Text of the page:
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Newbie: Array As Argument Is Function

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Can someone provide an example of a prototype using an array as an argument in a function, and an example function call?

 

I cannot come up with the right syntax for my file to compile. I have tried using a pointer syntax as an argument, the array variable name, and a reference to the array. I am obviously missing something.

 

In my reading I have seen that the compiler should translate the array argument into a pointer (if so defined). Is this the case with Boost?

 

Thank you in advance,

 

Mark

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Can someone provide an example of a prototype using an array as an argument in a function, and an example function call?

 

I cannot come up with the right syntax for my file to compile. I have tried using a pointer syntax as an argument, the array variable name, and a reference to the array. I am obviously missing something.

 

In my reading I have seen that the compiler should translate the array argument into a pointer (if so defined). Is this the case with Boost?

 

Thank you in advance,

 

Mark

 

bit adc_sign_digit;

signed long adc_deci (unsigned char n[])
{
signed long m;
m = 0;
m += n[0];
m += n[1] * 10;
m += n[2] * 100;
m += n[3] * 1000;
m += n[4] * 10000;
if(adc_sign_digit==0)  
{
 m = m*(-1);
} 
return m;  
}	  

void main()
{
unsigned char adc_bcd[5];
while(1)
 {
 if (portd.6 == 0)	 //if tare.
 {
tare_value = adc_deci(adc_bcd);
 } 

  }
}

 

Regards

Raghunathan

Edited by ra68gi

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Look at %ProgramFiles%\SourceBoost\Samples\C\BoostC\lcd.c

Lines 117-146 define LcdReadBack() and StrEqu(), used all over Main() at 173 onwards on two 21 element char arrays.

 

Edit: I see Raghunathan has already given you an example, but its always nice to have another one, especially one that comes with the compiler :-)

Edited by IanM

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Hi Mark,

 

Remember you are not passing the array but a pointer to it. So if your function modifies the array it is the original array that is being modified.

 

Your function could have also have been declared using a pointer argument.

signed long adc_decip (unsigned char *n)
{
signed long m;
m = 0;
m += *n++;
m += *n++ * 10;
m += *n++ * 100;
m += *n++ * 1000;
m += *n++ * 10000;
if(adc_sign_digit==0)  
{
 m = m*(-1);
} 
return m;  
}

 

BoostC does not let you specify the size of the array though in the function argument e.g. signed long adc_deci (unsigned char n[5]).

 

 

Cheers

 

Reynard

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Hi Mark,

 

Remember you are not passing the array but a pointer to it. So if your function modifies the array it is the original array that is being modified.

 

Your function could have also have been declared using a pointer argument.

signed long adc_decip (unsigned char *n)
{
signed long m;
m = 0;
m += *n++;
m += *n++ * 10;
m += *n++ * 100;
m += *n++ * 1000;
m += *n++ * 10000;
if(adc_sign_digit==0)  
{
 m = m*(-1);
} 
return m;  
}

 

BoostC does not let you specify the size of the array though in the function argument e.g. signed long adc_deci (unsigned char n[5]).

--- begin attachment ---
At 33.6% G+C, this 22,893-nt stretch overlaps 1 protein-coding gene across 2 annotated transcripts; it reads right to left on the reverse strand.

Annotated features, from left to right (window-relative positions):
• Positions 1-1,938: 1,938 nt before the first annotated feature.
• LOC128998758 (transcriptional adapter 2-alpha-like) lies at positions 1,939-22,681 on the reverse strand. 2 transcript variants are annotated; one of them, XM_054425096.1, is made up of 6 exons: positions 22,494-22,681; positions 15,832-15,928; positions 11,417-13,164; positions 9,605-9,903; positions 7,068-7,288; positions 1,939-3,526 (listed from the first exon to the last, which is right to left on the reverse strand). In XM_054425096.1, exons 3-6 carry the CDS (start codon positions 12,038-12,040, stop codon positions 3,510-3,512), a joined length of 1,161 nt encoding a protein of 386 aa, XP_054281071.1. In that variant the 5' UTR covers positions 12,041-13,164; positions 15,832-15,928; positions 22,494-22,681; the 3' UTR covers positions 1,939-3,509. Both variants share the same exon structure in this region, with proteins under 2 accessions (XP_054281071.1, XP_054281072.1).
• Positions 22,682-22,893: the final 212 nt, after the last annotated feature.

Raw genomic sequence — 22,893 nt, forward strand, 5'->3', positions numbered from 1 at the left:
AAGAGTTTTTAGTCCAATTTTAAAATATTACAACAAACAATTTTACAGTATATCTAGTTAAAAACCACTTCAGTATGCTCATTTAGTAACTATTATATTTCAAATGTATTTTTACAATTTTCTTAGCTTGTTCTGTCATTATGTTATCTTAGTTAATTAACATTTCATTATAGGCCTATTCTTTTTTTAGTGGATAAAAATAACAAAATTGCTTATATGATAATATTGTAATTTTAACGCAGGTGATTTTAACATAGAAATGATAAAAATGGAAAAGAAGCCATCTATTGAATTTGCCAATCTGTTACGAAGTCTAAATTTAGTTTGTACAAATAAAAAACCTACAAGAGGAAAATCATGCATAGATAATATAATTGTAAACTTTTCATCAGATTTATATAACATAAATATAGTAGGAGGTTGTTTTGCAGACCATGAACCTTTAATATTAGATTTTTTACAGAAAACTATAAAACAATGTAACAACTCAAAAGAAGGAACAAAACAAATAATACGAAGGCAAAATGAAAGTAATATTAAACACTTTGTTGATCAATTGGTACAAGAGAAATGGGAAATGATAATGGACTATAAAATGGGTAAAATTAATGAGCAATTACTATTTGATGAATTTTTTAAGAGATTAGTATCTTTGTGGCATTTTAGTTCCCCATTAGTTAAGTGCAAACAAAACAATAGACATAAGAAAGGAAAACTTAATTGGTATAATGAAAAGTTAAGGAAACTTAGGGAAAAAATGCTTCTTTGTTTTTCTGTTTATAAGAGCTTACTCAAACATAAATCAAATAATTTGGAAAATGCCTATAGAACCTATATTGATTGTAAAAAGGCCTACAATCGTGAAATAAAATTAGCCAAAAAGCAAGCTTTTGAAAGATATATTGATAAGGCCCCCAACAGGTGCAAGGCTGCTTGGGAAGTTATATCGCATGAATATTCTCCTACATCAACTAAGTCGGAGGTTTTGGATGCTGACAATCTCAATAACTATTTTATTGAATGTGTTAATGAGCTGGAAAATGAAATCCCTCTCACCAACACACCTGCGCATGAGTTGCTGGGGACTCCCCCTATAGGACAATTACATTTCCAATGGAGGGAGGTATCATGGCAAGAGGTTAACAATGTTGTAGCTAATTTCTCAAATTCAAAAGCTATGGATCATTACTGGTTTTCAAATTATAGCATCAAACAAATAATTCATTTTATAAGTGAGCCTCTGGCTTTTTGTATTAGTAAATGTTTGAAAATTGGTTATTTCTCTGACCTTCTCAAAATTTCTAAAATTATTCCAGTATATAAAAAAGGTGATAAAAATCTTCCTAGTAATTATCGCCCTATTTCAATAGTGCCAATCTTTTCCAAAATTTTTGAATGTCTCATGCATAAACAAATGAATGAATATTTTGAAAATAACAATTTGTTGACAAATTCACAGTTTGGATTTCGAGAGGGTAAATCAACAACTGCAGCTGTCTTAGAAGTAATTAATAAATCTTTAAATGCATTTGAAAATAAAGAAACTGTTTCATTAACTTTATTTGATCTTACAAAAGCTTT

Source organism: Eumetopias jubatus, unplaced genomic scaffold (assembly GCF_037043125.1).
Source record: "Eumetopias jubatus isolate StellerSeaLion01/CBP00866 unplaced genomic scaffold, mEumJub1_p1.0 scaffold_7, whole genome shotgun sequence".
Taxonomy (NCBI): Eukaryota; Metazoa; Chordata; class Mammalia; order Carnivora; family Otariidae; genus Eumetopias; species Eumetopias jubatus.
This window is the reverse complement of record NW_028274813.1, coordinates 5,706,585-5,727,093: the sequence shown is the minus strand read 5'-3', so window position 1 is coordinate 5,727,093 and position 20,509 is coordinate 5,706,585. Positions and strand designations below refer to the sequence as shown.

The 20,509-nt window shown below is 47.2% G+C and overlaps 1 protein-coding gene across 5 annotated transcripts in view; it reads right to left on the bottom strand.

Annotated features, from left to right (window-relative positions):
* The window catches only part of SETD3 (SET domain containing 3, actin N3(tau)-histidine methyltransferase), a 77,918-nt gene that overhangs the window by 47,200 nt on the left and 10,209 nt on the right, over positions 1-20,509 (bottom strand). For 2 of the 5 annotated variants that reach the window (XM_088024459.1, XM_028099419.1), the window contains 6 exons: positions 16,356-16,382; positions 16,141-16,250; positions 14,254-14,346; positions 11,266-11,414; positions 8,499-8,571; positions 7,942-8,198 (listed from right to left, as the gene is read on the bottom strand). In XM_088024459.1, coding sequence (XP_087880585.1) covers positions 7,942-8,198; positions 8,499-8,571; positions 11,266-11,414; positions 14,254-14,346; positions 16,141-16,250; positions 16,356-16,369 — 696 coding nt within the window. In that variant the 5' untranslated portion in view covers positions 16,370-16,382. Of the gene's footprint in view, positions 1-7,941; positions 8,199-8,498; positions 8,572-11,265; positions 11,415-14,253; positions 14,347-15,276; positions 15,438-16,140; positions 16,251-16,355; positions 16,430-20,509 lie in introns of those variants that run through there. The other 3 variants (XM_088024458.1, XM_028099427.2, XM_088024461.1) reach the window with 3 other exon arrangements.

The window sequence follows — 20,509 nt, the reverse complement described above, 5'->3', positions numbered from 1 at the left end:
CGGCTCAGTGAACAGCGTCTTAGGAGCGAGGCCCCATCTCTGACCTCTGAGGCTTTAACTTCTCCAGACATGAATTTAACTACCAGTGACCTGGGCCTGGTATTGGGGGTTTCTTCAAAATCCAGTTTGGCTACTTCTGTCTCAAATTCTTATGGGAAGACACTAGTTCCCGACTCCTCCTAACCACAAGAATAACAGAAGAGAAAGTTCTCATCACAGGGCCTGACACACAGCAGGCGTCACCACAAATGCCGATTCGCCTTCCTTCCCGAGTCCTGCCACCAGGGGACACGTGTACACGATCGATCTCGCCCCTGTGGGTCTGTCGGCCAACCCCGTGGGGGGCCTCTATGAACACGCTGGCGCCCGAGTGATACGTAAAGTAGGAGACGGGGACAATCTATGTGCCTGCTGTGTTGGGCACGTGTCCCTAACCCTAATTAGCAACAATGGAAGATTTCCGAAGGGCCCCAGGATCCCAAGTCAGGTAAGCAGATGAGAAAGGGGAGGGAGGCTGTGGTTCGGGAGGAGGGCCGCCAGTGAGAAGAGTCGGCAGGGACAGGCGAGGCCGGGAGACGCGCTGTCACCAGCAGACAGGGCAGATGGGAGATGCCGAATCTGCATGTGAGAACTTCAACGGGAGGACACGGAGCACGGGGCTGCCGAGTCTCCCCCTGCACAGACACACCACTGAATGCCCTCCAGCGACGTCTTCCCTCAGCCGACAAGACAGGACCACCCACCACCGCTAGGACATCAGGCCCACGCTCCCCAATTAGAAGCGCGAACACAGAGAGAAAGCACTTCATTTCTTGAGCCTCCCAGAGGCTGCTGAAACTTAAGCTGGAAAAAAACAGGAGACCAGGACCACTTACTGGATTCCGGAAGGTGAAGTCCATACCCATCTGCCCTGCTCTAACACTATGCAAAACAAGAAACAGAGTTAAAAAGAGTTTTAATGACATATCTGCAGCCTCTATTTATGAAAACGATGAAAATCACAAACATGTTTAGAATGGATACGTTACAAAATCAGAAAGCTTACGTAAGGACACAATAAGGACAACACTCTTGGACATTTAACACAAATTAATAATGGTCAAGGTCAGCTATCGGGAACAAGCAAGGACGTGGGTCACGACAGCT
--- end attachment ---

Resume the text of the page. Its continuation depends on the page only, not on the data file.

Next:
Cheers

 

Reynard

Hi,

There are some issues when u have your argument as pointer.

declare the pointer as char *n

as in the above case..

signed long adc_deci ( char *n)
{
signed long m;
m = 0;
m += *n++;
m += *n++ * 10;
m += *n++ * 100;
m += *n++ * 1000;
m += *n++ * 10000;
if(adc_sign_digit==0)  
{
 m = m*(-1);
} 
return m;  
}

I have a doubt here???

I think its ok to pass a string in the calling function & u need to check the null character as the terminator. Like the simple putc function

void putc(unsigned char tx_char)
{
while(SSR0_TDRE == 0);
TDR0 = tx_char;
} 

void puts(char *source)
{
while (*source != 0)   
	putc(*source++);
}
void main()
{
 while(1)
{
  puts("raghu");
 }

}

 

But if u have a pointer as the argument in a function & u have a array to be passed in the call function, I think u need to write the call function this way

  adc_deci(&adc_bcd);   // in the first example
 puts(&adc_bcd);		 //2nd example

 

Reynard, correct me if I am wrong.

Regards

Raghunathan.

Edited by ra68gi

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Passing arrays (vectors) do have their exceptions. As you cannot pass an array by value a reference (pointer) to the first element is therefore passed. You don't have to tell the compiler it is a reference as you have no other choice.

 

An argument of type T[] will be converted to a T* when passed as an argument. It's all in the manual somewhere folks.

 

Cheers

 

Reynard

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Passing arrays (vectors) do have their exceptions.

Isn't a vector a very different animal from an array? An array is fixed in size when it's declared. A vector can grow and shrink dynamically and uses lots of overhead to do so. No?

 

Best,

Henry

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Hi Henry,

 

In 'C' I would consider array and vector to be the same thing.

 

In 'C++' you can have a vector class which can have a fixed size specified with the constructor and also be changable using a finctions of the vector class (set-size, add and delete).

 

As the posting was in the BoostC section of the forum I assumed the poster to be using 'C'.

 

Cheers

 

Reynard

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